Grant A. Webb - Department of Education & Central Queensland University

Children progress through a number of life transitions and each is a pivotal point of development for them, their parents and family members. While existing literature places a strong focus on understanding and supporting children as they make this transition, little focus has been placed on the experiences of their parents.

This presentation will be based on the findings of a recent Queensland research project which aimed to describe and interpret parents' narratives of their experiences as their child transitioned to school. This study has lead to a better understanding of the parents' lived experiences during this transition and a better understanding of the ways in which parents shape and are shaped by their children's developmental transitions and how parents support their child's transitions.

This presentation will initially provide a short overview of the current literature in the area and the project's methodology. The project will then share the 'stories' of eight parents' experiences as their child transitioned to formal schooling and the implications for practice.

Finally, the presentation will explain how the results of this study have relevance for schools and systems as they develop and review policies and practices. The presentation will assert that governments, schools and educators have an increased role in supporting parents with their changing roles, responsibilities and relationships as their child transitions to school. Schools and systems will also be challenged to engage in a strengths-based approach to support parents at this pivotal time in their own and their child's growth and development.

Download the presentation slides.



Feasibility and Acceptability of Using Telehealth for Early Intervention Parenting Support

Nicki Owen - Queensland Health

Currently Early Intervention Parenting Clinicians (EIPC/EIC) (social workers or psychologists) provide counselling through most child health centres across Queensland, with parents or guardians of children under the age of eight years old who are having caregiving difficulties. With financial assistance from the Telehealth Support Unit, a trial has been set up in 12 child health centres/services to explore parent counselling through telehealth and this research evaluates both the parents' and clinicians' experience of the trial, to inform future service delivery options.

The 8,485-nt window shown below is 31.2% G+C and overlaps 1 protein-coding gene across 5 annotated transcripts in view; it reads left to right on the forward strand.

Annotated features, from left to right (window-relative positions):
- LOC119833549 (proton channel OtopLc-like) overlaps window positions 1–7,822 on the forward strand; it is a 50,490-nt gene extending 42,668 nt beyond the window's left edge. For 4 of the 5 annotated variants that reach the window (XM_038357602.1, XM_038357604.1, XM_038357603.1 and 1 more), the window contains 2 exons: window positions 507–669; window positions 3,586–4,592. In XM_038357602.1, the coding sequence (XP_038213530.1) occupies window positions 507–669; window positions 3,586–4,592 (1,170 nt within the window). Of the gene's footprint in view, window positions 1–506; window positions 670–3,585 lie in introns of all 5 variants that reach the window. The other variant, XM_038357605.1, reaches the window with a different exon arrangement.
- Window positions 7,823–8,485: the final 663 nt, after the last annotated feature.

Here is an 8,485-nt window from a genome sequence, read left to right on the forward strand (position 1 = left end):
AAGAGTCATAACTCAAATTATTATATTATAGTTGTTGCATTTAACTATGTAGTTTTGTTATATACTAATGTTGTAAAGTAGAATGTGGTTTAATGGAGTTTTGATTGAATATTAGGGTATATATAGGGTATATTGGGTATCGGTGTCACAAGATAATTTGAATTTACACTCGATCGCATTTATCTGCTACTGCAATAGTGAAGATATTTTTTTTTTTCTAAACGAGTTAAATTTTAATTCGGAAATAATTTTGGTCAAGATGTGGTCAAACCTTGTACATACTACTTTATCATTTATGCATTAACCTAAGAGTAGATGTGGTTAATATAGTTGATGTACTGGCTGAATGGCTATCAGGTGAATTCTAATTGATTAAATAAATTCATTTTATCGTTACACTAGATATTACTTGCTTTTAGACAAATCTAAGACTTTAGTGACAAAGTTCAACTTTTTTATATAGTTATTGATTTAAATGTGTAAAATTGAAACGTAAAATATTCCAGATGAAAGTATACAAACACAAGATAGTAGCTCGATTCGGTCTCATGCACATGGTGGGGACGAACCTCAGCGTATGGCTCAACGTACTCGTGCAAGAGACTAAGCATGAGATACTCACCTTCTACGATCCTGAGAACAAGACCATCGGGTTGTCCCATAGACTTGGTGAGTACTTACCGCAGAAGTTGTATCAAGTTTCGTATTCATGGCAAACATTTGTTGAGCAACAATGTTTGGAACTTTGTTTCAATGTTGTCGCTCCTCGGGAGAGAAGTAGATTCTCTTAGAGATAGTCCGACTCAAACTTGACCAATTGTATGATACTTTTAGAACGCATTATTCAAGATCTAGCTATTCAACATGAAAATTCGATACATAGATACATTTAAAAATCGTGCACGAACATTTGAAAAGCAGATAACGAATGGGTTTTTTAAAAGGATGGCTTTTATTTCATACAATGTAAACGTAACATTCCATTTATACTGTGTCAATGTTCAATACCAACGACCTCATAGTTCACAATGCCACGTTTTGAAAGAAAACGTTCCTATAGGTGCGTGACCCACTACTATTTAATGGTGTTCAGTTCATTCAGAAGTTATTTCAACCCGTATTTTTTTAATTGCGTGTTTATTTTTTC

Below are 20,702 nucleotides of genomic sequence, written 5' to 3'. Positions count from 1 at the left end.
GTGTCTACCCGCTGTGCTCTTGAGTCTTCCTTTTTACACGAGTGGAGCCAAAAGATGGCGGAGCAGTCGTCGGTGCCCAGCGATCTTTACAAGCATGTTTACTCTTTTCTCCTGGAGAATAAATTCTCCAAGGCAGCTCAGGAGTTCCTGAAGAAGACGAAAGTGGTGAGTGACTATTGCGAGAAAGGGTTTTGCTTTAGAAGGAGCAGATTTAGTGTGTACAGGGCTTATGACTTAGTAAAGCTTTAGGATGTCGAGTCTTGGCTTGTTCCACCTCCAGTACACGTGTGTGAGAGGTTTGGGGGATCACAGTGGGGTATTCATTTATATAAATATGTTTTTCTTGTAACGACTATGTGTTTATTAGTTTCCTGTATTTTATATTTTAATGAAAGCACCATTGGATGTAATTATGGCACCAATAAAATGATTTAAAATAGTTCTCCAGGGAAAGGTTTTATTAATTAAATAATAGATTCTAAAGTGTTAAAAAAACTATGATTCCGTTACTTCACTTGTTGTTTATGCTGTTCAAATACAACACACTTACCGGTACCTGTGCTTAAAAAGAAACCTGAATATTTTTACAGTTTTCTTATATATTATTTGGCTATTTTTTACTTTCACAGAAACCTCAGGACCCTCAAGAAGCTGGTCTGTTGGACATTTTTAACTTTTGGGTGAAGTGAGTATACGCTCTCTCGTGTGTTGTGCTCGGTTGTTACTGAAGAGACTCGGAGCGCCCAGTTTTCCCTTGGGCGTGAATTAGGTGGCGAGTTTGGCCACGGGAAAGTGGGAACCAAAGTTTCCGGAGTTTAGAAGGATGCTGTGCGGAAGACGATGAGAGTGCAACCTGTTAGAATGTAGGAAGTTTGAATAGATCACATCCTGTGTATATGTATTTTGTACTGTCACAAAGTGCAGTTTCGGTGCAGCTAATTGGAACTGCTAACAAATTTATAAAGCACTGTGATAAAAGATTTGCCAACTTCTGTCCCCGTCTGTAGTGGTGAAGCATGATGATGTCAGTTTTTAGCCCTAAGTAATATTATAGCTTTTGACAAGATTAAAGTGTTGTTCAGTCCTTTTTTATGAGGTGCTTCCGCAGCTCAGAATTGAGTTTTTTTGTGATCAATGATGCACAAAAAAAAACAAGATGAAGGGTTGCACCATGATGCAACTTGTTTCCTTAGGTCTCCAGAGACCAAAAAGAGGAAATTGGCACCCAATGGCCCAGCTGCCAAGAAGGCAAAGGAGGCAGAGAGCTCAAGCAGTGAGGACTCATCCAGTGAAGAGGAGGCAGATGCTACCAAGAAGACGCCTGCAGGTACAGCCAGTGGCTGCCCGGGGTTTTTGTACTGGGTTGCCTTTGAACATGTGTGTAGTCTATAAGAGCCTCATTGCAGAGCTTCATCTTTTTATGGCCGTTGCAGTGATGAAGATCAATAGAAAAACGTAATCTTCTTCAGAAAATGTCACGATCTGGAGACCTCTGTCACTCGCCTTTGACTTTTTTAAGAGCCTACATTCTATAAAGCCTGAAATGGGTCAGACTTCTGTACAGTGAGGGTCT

The trial aimed to support skill development in clinicians and engagement and this was done by: providing the video conference (VC) equipment; VC technical and training sessions for clinicians and peer support to increase the clinicians' skills and confidence in using telehealth.

Parents engaged in the video conference counselling through their computers or mobile phone and were linked into the Qld Health system using the Telehealth Portal.

This research is still in progress, but 8 parents/families have participated in the research project and 13 clinicians. The parents were interested in using this mode of service delivery due to: distance to travel in rural/remote areas, work commitments, lack of child care options and health issues restricting travel. Although a majority of the parents experienced some minor technical difficulties with the VC, all would use VC for future counselling sessions. When asked what mode of service delivery they would prefer, half the parents involved would like a combination of face-to-face and video conference. All parents except one improved in their feelings of parenting efficacy and satisfaction after completing the counselling.

Download the presentation slides.

Early Years Conference - Today’s Children - Tomorrow’s Future

The conference is Financially Supported by the Australian Government Department of Social Services